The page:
Mold Allergies in Dogs

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Mold Allergies in Dogs
Mold Allergies in Dogs (Image: Mo ToMo/Creative Commons)

Pets can have allergies just as people can, with the main difference being that theirs often lead to skin conditions. For a dog, these allergies can be from food, fleas or from something inhaled, such as mold. Between 3 percent and 15 percent of dogs suffer from allergic inhaled dermatitis or atopy, according to the Long Beach Animal Hospital. The condition can be chronic, but it should not present a serious problem if you take precautions and provide treatment.

Identification

An allergy to mold and other environmental antigens is a genetic predisposition that manifests as a skin condition, causing a dog to itch. In addition to mold, some common such allergens are pollen, ragweed, dander, grass, dust and dust mites, and feathers.

Mold is usually inhaled as mold spores. It is particularly prevalent in more humid and unventilated areas. It needs moisture to grow, so it is often found in basements.

Symptoms

A dog reacting to an allergy such as mold will often chew on his feet, rub his face against something rough and scratch at his stomach and sides. He might also develop frequent ear infections, because the ear overproduces wax in response to the allergy.

Other symptoms include skin lesions that develop from excess scratching. Skin in these areas might be crusted over, raw or oily. Patches of fur might also be torn out.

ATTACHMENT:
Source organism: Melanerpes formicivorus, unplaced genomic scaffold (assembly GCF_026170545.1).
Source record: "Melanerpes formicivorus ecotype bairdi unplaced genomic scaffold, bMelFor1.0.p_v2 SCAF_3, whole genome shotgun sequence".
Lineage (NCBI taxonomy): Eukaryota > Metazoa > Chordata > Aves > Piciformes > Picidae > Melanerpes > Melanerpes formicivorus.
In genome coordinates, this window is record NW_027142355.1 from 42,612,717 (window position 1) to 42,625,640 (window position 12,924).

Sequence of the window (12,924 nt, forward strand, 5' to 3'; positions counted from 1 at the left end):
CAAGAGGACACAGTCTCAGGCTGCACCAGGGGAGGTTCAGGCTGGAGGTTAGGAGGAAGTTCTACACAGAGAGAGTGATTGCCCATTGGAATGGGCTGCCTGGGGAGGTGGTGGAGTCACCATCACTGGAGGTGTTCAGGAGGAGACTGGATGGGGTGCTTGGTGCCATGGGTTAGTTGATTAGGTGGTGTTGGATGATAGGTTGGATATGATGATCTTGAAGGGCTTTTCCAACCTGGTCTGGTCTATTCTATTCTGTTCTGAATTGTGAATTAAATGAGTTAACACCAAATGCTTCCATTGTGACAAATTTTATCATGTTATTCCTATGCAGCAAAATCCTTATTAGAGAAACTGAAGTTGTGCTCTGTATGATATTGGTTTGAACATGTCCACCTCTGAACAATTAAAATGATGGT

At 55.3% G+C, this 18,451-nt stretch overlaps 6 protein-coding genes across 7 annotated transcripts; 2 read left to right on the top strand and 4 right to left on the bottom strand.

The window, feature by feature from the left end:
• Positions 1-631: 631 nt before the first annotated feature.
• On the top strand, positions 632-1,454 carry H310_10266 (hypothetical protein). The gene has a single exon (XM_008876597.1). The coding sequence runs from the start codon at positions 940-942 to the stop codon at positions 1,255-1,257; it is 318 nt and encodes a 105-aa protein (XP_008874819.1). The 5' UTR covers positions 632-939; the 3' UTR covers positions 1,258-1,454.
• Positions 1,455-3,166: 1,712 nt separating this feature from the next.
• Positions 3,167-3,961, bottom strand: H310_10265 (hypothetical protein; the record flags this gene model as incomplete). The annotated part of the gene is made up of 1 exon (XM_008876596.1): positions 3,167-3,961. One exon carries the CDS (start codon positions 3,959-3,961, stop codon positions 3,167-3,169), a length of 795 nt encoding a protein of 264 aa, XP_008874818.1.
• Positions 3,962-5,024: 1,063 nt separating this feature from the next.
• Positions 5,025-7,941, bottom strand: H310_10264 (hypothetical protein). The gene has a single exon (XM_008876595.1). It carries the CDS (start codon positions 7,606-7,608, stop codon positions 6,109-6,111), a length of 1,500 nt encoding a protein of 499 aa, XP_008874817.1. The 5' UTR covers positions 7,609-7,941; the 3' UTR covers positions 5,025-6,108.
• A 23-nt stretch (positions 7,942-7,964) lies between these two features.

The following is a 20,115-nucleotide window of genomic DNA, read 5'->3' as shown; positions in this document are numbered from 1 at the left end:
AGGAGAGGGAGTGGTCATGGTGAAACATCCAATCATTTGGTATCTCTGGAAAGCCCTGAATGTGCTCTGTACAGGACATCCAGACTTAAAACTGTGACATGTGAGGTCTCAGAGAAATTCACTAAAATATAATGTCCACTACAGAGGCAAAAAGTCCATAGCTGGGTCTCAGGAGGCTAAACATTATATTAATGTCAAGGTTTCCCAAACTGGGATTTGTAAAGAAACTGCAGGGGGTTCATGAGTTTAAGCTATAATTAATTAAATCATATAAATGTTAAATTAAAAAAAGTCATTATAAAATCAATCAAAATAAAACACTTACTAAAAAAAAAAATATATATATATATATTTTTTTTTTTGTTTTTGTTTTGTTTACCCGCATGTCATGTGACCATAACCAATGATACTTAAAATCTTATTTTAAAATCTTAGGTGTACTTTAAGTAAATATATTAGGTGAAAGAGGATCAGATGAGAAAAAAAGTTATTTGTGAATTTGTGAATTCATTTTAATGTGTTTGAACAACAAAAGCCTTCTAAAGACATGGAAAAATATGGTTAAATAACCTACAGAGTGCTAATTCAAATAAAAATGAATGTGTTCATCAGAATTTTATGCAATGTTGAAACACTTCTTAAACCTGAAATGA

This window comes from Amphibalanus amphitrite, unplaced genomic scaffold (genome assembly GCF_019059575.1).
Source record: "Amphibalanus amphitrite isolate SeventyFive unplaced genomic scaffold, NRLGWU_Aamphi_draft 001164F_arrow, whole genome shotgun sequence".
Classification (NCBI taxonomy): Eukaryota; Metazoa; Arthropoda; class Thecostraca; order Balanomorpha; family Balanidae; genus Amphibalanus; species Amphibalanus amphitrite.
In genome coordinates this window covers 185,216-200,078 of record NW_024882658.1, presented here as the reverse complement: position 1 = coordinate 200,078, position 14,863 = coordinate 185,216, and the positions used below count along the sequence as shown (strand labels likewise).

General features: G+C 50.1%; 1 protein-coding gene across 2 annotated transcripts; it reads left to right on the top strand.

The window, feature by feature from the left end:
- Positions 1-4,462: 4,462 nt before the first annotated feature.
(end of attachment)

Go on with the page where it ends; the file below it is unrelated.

Significance

When a dog inhales mold spores, his immune system produces the immunoglobulin E protein, which attaches to tissue mast cells in the dog's skin. This in turn prompts the release of chemicals, including histamines, which irritate the skin. It is for this reason that antihistamines are sometimes used as treatment.

In-Home Prevention/Solution

Because mold can develop in any moist, warm area, cleaning can help prevent it. Any areas that are more susceptible to lingering moisture, such as bathroom carpets and basements, should be especially targeted. You should always turn on the exhaust fan after showering if your bathroom has one. It's best to keep your dog away from the area being cleaned to prevent him from being contacted by any airborne allergens.

Try to keep your dog from going into areas that might be hotbeds for mold, and even use air conditioning or humidifiers to get rid of moisture in the air. Clean the filters with chlorine bleach and warm water on a regular basis.

An high-efficiency particulate air filter (HEPA) is particularly useful for getting rid of mold and many other inhalable allergens.

Treatment

While veterinarians will treat allergies with antihistamines, they are often not effective in many dogs and can cause side effects that include constipation, drowsiness and excitability. They should never be used in pregnant dogs and only rarely in dogs with epilepsy, heart problems or glaucoma.

Although you can also use topical sprays and shampoos, they provide only temporary relief and might also cause further skin irritation.

You vet will often administer prednisone and other steroids to fight allergies, either as injections or in pill form. While they are almost always effective, they should be used sparingly, because they can cause damage to internal organs and other problems.

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